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Crocosmia (Bristol & Tour)

Rating: 5 out of 5 stars
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Wow!!! What an amazing production! If you get the chance don’t miss this show it is more than worth the effort of going out on a cold frosty evening.

Crocosmia is the story of the Brackenberg family as told through the eyes of the 3 children – Finley and Sophia the ten year old twins played by Dominic Conway and Shamira Turner, and Freya – played by Clare Beresford - who is seven and three quarters when we start the play but has her eighth birthday just before the end.

The story shows how the three children come to terms with the loss of their parents by sharing memories through play acting and cake-puppetry (using a Battenberg cake of course). Leading one scene to another are the records from their parents’ vintage record collection. By the way, two large cakes and four small ones are consumed during the cake-puppetry scene and I don’t know how the three actors manage to eat all that cake in such a short space of time without being sick!

The characterization by the three actors is first class – playing children in a believable way is not an easy thing to do but I can say that you really feel that you are looking at children and not adults playing children. In fact when Finley and Sophia dress up as their parents, they really appear to be two children dressing up in their parents’ clothes and pretending to be Mummy and Daddy. There is one very funny scene where the characters pretend they are learning how to shave and also some audience participation involving balloons and party-poppers.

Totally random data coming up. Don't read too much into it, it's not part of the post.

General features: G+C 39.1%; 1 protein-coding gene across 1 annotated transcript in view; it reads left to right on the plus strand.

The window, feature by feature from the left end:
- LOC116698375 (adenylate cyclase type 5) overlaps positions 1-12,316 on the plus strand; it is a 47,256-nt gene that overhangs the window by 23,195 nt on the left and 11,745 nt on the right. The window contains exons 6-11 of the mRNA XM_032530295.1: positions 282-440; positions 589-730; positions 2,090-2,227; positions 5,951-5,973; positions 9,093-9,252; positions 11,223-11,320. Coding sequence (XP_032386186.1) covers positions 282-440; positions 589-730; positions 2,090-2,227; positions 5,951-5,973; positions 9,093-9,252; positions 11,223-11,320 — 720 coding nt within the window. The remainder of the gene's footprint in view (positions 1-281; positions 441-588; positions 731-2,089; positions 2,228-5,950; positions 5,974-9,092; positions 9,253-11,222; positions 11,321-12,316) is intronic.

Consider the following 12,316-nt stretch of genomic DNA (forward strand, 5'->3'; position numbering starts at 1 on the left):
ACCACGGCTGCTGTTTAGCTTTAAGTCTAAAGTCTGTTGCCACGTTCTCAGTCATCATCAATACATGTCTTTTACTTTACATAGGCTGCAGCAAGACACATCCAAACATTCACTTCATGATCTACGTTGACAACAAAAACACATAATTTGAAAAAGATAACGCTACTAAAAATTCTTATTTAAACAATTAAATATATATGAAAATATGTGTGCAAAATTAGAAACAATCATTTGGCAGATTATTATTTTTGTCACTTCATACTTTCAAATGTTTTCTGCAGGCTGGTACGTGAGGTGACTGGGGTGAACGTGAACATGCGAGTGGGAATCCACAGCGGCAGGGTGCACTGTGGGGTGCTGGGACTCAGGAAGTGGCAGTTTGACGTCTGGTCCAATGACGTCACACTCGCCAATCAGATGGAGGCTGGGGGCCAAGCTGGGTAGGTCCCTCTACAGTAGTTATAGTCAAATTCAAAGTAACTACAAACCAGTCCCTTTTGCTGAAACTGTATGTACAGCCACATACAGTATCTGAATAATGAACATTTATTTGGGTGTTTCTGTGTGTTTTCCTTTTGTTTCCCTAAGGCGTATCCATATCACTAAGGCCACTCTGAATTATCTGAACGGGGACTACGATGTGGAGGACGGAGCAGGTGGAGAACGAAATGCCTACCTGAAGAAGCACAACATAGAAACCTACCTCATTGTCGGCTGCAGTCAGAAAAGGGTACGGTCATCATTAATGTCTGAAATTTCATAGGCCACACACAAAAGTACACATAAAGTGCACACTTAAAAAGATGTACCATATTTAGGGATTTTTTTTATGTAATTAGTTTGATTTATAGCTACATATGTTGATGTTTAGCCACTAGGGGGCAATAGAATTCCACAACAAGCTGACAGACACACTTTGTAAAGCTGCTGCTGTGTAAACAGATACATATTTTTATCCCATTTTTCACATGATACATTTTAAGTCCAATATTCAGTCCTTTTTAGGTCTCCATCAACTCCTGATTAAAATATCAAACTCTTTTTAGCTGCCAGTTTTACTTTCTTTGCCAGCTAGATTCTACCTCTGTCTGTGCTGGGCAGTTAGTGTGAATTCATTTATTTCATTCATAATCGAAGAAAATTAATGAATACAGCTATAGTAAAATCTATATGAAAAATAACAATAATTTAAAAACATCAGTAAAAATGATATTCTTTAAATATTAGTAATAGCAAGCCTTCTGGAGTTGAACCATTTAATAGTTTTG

The scenes range from the funny – forming a gold fish from a half-eaten carrot and trying to grow a light bulb, to the more poignant when the loss of their parents becomes apparent. However, the grief is never allowed to become maudlin or self indulgent.

The idea was conceived by Alex the director at the time he was leaving Canterbury University about two and a half years ago. All three of the actors had also been studying there, and Alex invited them to join him in improvising around the theme. There is no set script and the whole idea is constantly evolving, bringing in new ideas all the time. Suffice it to say that after 75 performances of the show it seems as fresh as if it was a newly conceived idea.

The group is called “Little Bulb Theatre” and their fame is spreading far and wide –they depar for Australia later this month as they have been invited to perform in Perth. All I can hope is that they make sure that they return to the UK and especially Bristol as I for one would like to see a lot more of them.

A wonderful evening with a great deal of laughter and just the tiniest hint of tears.


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